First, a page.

HOLLYWOOD, Fla. – After working 37 years for General Motors, it is not unusual for Eric Peterson, vice president of Diversity Dealer Relations, to walk into an African-American dealership and be introduced to one of the owner’s children.
“See that man there,” a dealer recently told his son, pointing to Peterson. “He helped me get started. And if you do what you’re supposed to do, he’ll help you, too.”
Peterson has helped many African-American dealers for nearly four decades. Not only has he helped them get started, he has helped keep them grow their business.
“Everyone has a story,” Peterson recounted. “My passion is helping people realize their dream. It makes me feel good about what we’re doing.”
And GM has done a lot.
“GM has a long history of diversity and inclusion before it became popular,” Peterson explained. “We started the first minority supplier program in ’68. We started the first minority dealer program in ’72. Rev. Leon Sullivan was the first African American on a major board and that was GM. We started the first dedicated women’s program in 2001. No other manufacturer has done that. Diversity and inclusion has been in GM’s DNA.”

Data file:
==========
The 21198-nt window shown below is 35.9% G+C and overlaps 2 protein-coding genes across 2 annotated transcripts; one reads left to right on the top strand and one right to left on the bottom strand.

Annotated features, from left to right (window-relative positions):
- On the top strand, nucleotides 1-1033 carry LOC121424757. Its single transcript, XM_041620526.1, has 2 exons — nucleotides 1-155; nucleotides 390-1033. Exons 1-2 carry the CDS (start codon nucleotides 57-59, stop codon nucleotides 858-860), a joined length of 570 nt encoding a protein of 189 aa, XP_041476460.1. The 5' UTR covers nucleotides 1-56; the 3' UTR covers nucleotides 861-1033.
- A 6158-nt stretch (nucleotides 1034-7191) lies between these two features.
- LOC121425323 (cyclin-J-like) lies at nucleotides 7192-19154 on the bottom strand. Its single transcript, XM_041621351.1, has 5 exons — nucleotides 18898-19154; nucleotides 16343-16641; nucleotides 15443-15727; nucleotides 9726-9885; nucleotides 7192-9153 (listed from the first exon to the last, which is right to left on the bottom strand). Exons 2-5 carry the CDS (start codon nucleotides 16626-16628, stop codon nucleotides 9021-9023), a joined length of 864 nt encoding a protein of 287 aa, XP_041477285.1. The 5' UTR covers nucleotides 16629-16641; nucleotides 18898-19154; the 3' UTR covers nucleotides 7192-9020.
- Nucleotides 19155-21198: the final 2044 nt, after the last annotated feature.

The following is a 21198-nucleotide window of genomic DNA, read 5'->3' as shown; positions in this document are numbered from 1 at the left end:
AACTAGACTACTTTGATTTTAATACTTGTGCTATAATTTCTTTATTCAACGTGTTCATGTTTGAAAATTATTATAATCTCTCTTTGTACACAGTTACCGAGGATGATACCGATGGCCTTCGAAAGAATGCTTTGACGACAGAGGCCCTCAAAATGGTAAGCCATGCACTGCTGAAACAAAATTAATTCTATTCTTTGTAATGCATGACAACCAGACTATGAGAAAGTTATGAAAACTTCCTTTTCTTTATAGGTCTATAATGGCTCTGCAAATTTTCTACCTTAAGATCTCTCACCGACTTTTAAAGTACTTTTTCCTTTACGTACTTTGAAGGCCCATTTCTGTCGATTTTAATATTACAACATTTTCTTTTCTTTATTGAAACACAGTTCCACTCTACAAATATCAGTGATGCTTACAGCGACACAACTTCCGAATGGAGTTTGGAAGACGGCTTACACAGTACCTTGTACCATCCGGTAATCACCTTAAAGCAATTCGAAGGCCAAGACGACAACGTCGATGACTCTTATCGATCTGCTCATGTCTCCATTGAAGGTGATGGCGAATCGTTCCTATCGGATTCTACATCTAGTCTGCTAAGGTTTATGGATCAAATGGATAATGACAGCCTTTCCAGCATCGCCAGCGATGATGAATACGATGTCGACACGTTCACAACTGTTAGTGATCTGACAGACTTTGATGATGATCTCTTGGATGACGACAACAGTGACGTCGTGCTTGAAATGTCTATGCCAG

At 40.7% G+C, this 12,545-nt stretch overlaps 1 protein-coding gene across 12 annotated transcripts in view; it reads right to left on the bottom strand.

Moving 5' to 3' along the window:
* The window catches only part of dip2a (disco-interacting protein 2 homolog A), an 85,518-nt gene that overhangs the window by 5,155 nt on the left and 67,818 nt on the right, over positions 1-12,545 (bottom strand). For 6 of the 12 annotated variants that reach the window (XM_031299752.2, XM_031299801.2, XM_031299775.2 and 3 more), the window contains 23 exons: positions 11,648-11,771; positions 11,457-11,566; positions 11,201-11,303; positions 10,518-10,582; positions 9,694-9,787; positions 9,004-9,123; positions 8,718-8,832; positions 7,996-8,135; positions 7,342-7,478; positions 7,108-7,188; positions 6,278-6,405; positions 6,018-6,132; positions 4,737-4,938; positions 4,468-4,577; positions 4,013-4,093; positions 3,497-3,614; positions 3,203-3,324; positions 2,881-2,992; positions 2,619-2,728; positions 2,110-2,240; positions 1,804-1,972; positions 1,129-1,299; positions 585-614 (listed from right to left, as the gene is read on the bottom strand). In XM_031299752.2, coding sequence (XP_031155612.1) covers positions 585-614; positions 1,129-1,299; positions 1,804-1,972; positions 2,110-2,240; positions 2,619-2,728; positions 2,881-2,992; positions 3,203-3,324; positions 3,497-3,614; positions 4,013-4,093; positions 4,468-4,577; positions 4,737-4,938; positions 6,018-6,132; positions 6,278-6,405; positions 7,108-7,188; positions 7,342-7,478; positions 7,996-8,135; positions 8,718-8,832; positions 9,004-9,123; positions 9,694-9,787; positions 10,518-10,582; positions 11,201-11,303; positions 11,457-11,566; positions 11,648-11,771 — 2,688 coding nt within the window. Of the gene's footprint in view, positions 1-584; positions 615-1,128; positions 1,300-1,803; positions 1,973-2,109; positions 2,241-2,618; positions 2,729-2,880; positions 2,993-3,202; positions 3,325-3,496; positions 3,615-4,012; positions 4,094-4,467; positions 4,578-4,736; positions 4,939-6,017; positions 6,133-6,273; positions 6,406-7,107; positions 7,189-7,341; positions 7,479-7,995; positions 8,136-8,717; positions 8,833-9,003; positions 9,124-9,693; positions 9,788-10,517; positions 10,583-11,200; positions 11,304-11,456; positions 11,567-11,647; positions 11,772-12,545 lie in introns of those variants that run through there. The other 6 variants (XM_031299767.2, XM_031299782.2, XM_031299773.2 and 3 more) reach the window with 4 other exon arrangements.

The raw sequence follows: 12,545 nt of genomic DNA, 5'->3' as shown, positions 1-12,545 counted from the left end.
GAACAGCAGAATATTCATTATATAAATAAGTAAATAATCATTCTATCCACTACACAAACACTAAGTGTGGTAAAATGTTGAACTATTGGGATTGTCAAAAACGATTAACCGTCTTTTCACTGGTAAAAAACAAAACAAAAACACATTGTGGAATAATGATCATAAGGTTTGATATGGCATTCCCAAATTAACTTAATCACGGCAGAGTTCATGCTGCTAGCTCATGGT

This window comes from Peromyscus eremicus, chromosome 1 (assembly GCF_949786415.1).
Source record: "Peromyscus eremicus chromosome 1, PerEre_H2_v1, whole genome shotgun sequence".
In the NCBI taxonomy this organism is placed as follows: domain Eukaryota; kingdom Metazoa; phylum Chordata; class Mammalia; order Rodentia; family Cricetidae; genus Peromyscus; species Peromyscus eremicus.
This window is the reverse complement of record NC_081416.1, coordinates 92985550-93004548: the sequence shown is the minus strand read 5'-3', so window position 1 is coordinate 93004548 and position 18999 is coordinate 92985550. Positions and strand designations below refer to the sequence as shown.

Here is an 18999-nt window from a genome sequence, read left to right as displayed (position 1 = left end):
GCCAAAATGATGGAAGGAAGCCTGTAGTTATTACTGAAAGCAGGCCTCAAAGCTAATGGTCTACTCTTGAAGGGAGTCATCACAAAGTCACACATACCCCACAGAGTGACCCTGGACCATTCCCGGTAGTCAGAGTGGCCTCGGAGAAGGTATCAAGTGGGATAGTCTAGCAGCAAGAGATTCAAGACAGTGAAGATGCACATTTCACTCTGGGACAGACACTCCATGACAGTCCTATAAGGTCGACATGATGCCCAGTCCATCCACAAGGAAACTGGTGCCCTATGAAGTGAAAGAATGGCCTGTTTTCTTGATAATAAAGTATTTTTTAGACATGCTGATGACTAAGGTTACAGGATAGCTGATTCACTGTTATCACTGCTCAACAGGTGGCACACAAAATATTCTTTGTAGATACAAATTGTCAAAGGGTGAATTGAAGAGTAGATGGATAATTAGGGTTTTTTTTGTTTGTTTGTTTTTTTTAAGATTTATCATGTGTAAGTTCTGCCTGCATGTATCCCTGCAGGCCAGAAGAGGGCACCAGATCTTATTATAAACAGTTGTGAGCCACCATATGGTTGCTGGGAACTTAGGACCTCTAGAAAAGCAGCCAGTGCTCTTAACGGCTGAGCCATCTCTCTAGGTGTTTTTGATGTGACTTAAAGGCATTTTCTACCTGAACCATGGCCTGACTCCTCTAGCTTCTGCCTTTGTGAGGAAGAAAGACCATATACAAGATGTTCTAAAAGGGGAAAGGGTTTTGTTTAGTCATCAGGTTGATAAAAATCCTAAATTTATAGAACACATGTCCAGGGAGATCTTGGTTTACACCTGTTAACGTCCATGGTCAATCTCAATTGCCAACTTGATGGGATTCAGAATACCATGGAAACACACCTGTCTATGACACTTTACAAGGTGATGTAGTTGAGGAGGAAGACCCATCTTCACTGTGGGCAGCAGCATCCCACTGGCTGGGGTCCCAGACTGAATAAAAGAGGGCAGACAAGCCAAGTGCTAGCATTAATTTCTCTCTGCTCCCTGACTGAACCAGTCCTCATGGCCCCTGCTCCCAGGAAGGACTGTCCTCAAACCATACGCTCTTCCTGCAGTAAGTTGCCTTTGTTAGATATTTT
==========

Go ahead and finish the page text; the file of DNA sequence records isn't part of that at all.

At its peak, there were 400 dealers of color, approximately 150 of them African American. Like the overall figures, the number of minority dealers has also sharply declined. In 2013, there were 208 minority dealerships, tops in the industry. That figure is 211 minority dealers, 44 of them African American.
The company continues to rebound after going through a government-backed bankruptcy in 2009. As part of that Chapter 11 reorganization, the company discontinued its Hummer, Pontiac and Saturn brands and sold Saab to a Dutch automaker.
“When we went through bankruptcy, we downsized our overall dealer portfolio,” Peterson recounted. “We lost about 25 percent of our dealers. Part of it was going through the downturn of ’08 and ’09 – a lot of guys just couldn’t make it because business was off 50 percent. We lost about 25 percent overall, we lost about 28 percent of our minority dealers. Among African Americans, we lost about 33 percent.”
He said GM’s decision to ditch four of its eight brands hit African-American dealers especially hard.